From page one, the cheery, warm illustrations of a mouse village captured my attention, and I wanted to love this book, but I feel torn. The concept of anthropomorphic mice entering a bake-off and the illustrations are absolutely delightful, but as the book continued, I had more issues with the story.
This book presents two characters: a poor, good mouse named Jazella, and a rich, selfish mouse Pazenna. I don’t want my children or students to have the idea that poverty is good and wealth is bad, because poverty and wealth don’t have moral value. People aren’t poor because they’re good or wealthy because they’re bad. There are loving, caring rich people and selfish poor people, too.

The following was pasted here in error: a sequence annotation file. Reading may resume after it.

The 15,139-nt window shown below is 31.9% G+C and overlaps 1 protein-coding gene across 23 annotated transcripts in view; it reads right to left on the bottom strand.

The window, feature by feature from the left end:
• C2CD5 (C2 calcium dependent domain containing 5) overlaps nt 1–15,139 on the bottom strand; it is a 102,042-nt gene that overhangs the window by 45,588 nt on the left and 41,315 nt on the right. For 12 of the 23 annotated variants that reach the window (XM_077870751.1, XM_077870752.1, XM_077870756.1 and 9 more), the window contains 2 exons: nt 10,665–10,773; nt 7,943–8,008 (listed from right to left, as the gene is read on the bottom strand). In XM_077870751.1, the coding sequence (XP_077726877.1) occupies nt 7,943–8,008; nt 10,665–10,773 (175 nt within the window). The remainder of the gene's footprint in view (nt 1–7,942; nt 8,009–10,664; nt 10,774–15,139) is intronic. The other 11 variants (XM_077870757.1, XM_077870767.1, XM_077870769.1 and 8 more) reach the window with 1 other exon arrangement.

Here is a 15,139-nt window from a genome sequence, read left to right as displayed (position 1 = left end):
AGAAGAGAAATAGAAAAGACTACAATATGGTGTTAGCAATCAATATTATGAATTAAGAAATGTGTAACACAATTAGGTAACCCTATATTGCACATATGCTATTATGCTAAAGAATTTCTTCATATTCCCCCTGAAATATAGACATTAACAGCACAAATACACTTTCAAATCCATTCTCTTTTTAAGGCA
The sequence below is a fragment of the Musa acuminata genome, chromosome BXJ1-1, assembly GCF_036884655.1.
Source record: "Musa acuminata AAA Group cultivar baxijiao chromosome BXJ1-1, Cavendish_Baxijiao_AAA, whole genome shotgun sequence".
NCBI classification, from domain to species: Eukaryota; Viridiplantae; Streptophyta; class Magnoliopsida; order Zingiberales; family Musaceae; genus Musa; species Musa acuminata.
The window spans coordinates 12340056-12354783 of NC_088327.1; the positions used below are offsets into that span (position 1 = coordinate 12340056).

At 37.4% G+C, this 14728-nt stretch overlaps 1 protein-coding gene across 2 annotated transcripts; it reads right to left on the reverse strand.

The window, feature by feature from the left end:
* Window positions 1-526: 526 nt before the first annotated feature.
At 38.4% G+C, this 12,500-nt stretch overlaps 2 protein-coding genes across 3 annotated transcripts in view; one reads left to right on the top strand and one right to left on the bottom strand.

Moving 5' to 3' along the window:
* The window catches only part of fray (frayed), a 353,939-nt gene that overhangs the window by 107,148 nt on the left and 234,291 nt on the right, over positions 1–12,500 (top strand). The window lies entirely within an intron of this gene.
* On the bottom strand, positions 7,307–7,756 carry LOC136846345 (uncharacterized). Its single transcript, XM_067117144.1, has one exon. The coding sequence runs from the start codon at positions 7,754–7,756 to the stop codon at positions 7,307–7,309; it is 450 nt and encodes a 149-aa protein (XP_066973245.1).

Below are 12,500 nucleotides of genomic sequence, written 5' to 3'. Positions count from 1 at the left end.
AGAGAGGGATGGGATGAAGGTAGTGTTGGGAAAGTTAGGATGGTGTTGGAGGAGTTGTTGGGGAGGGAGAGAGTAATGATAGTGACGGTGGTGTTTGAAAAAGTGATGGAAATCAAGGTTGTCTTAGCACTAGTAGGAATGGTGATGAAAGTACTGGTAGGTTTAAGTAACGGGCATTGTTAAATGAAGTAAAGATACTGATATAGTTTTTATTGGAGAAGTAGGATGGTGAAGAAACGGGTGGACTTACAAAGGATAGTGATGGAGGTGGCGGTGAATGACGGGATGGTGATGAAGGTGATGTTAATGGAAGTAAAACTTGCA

I give this book three stars. This book would be a five-star for me if Jazella and Pazenna were loving/caring or selfish unconnected from their economic status. I received an advance copy of this book for free from BookSirens, and I’m leaving this review voluntarily.